Cambodia has a high crime rate, including street crime. Military weapons and explosives are readily available to criminals despite authorities’ efforts to collect and destroy such weapons. Armed robberies occur frequently, and foreign residents and visitors, including U.S. citizens, are among the victims. The Embassy has also received reports that hotel rooms of U.S. citizen visitors in Phnom Penh were burglarized while the occupants were asleep.
The most common type of theft is “snatch and grab” robbery, and anything that can be quickly grabbed is at risk: cameras, jewelry, purses, backpacks, mobile phones, etc. Exercise caution and keep belongings out of sight if you travel via “tuk-tuk,” as passengers in these open-air vehicles have been targeted by thieves. If walking along the street, make yourself less of a target by carrying bags or items in your hand or on the shoulder this is furthest from the street. If someone attempts to rob you, you should surrender your valuables immediately, since any perceived resistance may be met with physical violence, including lethal force.
Pickpockets, some of whom are beggars, are present in the markets and at the tourist sites. Sometimes they may act overly friendly, placing their hand on your shoulder or back to distract you in order to pick your pocket.
To avoid the risk of theft or confiscation of original documents, the U.S. Embassy advises its personnel and all U.S. citizens traveling to, or residing in, Cambodia to carry photocopies of their U.S. passport, driver's license, and other important documents and to leave the originals in a hotel safe or other secure place. Local police rarely investigate reports of crime against tourists, and travelers should not expect to recover stolen items. It has also been reported that some police stations charge foreigners from $20-$100 to file a police report.
In 2011 and 2012, the U.S. Embassy received reports of presumed ATM/debit card fraud. ATM fraud can take place in many different ways, but the most common method is “skimming” card data as a transaction is made, while simultaneously recording the Personal Identification Number (PIN) that corresponds with the card. Several people have reported that unauthorized transactions have occurred after they have used their ATM cards in Cambodia. In light of these events, you should exercise caution by planning ahead and making copies of your ATM card, front and back, so that if you lose it, you still have the card number and contact information. Use ATMs located in secure areas, such as bank or hotel lobbies. Consider using only a few ATMs, and be aware of their appearance. If something looks unfamiliar about a machine, don’t use it until you have verified that any modification is legitimate. You should also be aware of your surroundings when using an ATM. Robberies are more likely to occur as you depart an ATM, so please stay alert to your surroundings and depart an ATM quickly.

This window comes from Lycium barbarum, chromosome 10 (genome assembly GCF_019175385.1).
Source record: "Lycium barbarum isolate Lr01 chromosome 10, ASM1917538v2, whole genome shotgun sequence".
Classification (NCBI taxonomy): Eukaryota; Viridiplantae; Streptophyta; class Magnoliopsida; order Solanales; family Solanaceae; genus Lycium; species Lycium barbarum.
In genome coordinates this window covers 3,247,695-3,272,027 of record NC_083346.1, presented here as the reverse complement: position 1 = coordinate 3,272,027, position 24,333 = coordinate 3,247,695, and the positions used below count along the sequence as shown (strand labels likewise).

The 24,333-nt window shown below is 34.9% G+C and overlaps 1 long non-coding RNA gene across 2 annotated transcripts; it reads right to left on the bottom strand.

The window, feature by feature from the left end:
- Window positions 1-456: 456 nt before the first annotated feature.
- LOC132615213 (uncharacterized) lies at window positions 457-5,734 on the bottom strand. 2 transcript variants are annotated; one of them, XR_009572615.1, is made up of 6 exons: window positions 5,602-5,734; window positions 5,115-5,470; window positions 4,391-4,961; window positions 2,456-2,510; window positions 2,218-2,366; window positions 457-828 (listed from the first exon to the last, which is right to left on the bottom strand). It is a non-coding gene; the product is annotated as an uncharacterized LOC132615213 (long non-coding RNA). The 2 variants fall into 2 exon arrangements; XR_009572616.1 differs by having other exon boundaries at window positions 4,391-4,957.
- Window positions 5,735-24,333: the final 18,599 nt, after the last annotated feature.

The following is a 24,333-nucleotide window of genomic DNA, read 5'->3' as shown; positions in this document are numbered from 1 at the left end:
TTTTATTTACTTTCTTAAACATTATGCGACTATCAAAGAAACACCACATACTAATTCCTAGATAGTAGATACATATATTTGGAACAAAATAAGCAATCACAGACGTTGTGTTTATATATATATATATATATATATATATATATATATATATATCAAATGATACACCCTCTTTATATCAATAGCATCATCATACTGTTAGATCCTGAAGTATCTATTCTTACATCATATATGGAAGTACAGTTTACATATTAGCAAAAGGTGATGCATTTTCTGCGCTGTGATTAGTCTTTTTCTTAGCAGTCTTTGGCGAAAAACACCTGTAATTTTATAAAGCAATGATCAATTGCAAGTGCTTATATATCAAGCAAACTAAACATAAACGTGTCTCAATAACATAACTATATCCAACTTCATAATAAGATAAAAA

The U.S. Embassy advises its personnel who travel to the provinces to exercise extreme caution outside the provincial towns at all times. Many rural parts of the country remain without effective policing. Avoid walking alone after dusk anywhere in Sihanoukville, especially along the waterfront. You should be particularly vigilant during annual festivals and at tourist sites in Phnom Penh, Siem Reap, and Sihanoukville, where there have been marked increases in motorcycle “snatch and grab” thefts of bags and purses.
If you are visiting Cambodia, you should practice sound personal security awareness by varying your routes and routines, maintaining a low profile, not carrying or displaying large amounts of cash, not wearing flashy or expensive jewelry, and not walking alone after dark. In addition, you should travel by automobile and not use local moto-taxis or cyclos (passenger-carrying bicycles). These vehicles are more vulnerable to armed robberies and offer no protection against injury when involved in traffic accidents.
Don’t buy counterfeit and pirated goods, even if they are widely available. Not only are the ‘bootlegs’ illegal in the United States, if you purchase them or try to bring them back into the United States you may also be breaking local or federal laws.
You are responsible for ensuring that you meet and comply with foreign entry requirements, health requirements and that you possess the appropriate travel documents. Information provided is subject to change without notice. One should confirm content prior to traveling from other reliable sources. Information published on this website may contain errors. You travel at your own risk and no warranties or guarantees are provided by us.